skeptical investigators, who are themselves conjurers, and
who have exposed numerous mediumistic tricks; when, in
addition to all this, the medium's hands and feet have
remained securely tied with rope to the hands and feet of
the investigators on either side of her — I repeat, it is absurd
to talk of fraud when phenomena have been produced under
such circumstances. I quote a few instances from our own
detailed record, showing how complete was our control of
the medium at the very moment of the production of an
important phenomenon.

"F. I have asked the medium whether I could feel the
hand also (which we had felt through the curtain). She
replied, 'Yes.' F. stands to the left of C. and leans over
with his left hand outstretched about two and a half feet
above and to the left of the medium's head. Immediately
after :

"F. I am touched by something directly upon the point
of my finger.

248 Eusapia Palladino

"12. 1 1 A.M. F. I am touched again. I am taken hold
of by fingers and I can feel the nails quite plainly. [F.
My forefinger was pressed hard by three separate fingers
above it and a thumb below through the curtain. I felt the
nails quite distinctly as they pressed into my finger. Decem-
ber 6, 1908.]

"C. Her head pressing against my head. I am abso-
lutely holding her left hand upon the table. Both her legs
are around my right leg under the chair.

"B. I am absolutely certain that her right hand is on my
left hand on her right knee.

"F. I am touched again. Grasped this time as though
by the lower part of a thumb and fingers.

"B. I am touched gently on my hand and at the same
moment I am touched by a hand on my shoulder. Also the
curtain came out as though struck violently by a hand from

At 12.24 the following phenomenon took place:

"C. I am touched. Oh, my hair is pulled by a complete
hand through the curtain ! Medium's head resting against
mine, medium's left hand [control stated but omitted in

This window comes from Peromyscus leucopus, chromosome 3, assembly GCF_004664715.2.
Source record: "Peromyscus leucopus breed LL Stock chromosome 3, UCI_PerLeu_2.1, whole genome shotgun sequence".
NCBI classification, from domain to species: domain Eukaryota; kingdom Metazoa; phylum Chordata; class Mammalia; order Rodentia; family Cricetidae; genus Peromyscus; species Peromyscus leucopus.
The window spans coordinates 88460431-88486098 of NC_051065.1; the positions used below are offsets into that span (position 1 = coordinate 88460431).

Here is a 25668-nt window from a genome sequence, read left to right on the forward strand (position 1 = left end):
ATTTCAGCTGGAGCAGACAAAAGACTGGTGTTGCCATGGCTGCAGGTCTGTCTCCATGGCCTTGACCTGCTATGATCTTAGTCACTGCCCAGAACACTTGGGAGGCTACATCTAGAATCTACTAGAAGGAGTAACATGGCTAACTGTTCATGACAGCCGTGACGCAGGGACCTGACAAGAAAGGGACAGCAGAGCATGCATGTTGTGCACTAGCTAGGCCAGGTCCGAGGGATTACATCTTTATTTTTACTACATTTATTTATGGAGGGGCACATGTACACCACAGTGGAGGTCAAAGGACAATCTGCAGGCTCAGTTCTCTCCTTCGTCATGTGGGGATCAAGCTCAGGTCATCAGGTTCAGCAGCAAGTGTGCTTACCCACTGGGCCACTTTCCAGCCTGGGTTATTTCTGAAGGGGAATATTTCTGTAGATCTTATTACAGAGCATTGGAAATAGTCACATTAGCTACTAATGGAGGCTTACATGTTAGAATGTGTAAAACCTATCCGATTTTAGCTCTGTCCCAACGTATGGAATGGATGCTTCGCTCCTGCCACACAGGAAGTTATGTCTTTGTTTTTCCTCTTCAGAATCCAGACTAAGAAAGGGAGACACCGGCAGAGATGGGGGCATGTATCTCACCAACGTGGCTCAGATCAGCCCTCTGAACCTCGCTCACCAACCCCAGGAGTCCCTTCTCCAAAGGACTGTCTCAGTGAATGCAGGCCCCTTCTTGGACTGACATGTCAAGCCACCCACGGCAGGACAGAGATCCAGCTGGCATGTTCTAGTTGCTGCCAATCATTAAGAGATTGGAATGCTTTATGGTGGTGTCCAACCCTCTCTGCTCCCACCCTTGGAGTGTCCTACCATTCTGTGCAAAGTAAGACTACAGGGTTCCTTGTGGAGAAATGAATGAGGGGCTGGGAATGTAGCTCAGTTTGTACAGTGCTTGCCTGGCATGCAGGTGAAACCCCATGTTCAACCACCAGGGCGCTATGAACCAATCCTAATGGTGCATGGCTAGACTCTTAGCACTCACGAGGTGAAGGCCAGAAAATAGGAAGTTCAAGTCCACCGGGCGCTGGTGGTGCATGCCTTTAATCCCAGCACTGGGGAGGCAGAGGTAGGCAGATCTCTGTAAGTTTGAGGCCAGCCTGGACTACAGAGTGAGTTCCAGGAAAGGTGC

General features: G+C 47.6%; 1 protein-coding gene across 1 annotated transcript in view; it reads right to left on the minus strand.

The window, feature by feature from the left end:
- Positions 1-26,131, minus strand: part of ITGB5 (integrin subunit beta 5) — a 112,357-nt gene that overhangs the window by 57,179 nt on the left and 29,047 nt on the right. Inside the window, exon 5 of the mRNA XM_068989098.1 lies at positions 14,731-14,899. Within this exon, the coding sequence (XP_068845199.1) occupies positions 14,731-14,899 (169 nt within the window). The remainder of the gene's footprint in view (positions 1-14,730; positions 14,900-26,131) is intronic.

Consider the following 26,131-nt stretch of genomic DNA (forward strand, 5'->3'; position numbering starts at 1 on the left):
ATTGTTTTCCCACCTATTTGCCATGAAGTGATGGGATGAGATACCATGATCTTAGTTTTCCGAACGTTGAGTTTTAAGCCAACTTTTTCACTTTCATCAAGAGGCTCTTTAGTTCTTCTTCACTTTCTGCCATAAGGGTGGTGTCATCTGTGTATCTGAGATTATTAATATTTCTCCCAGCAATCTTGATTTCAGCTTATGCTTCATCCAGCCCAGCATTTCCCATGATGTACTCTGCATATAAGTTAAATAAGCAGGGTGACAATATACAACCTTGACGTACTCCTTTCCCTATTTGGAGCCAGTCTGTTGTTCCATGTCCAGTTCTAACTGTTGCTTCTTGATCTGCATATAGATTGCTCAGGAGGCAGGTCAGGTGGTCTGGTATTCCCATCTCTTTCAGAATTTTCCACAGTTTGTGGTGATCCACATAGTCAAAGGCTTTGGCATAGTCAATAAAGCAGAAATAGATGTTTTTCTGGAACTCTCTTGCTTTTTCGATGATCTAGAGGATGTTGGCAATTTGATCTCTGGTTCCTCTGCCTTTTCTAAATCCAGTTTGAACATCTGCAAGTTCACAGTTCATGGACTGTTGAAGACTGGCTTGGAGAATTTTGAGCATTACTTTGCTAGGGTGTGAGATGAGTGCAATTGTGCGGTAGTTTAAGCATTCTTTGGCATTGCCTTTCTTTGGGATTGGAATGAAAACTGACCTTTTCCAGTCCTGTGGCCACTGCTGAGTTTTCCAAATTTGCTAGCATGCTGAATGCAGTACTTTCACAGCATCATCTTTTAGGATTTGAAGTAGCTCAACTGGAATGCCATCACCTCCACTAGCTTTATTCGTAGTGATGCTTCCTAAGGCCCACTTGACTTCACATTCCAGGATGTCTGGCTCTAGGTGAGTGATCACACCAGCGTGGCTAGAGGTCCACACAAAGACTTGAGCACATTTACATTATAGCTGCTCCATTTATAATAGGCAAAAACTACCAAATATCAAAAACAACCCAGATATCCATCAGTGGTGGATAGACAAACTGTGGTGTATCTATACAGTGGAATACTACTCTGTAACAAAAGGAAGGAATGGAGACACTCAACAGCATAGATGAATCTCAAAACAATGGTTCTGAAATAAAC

stenographic notes], the whole of her left arm controlled
by my right arm and her left foot on my right foot.

''B. Medium's right hand is on my left hand on the
table. I am sure it is her right hand, as I can feel her
thumb. Her right foot is on my left foot, and I can feel
the side of her leg against my leg.

"F. When Carrington was touched I saw the curtain
come right out over the medium's head."

Now it would appear to me that, unless the skeptic
ch.ooses to believe that we have deliberately falsified the facts,
there is no other alternative in such cases than to accept the
only logical conclusion, and to believe that genuine phe-
nomena were produced. Both hands and both feet were
securely held; both arms were unilcr control; both feet and

Eusapla Palladino 249

the legs as far as the knees were also completely under con-
trol. The same may be said of the medium's head, which
was resting against my head. Farther, the light was suffi-
ciently good to enable us to see the hands we were holding.
We would lift them up to within six inches of our eyes and
examine their texture in detail — ^ascertaining that stuffed
gloves or dummy hands were not held by us, and we manip-
ulated the hands in such a way that we forced responsive
squeezes or pressures from the medium's hands — showing
that the hands we were holding were really living; hands,
and were not mere dummies. We ascertained that these
hands were connected with her body by tracing their con-
nection with our free hands. Further, be it observed, a
substitution of hands would have been impossible; first,
because one hand was held in her lap, while the other was
held upon the surface of the table. This was done pur-
posely and in order to avoid any possibility of approximating
the hands. Secondly, we generally held Eusapia's hand by
the thumb or by encircling the whole of her hand in ours.
By this means it was possible to tell which hand one was
holding — because of the relative position of the thumb
and fingers. When, therefore, phenomena took place un-

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Online LibraryHereward CarringtonEusapia Palladino and her phenomena → online text (page 19 of 27)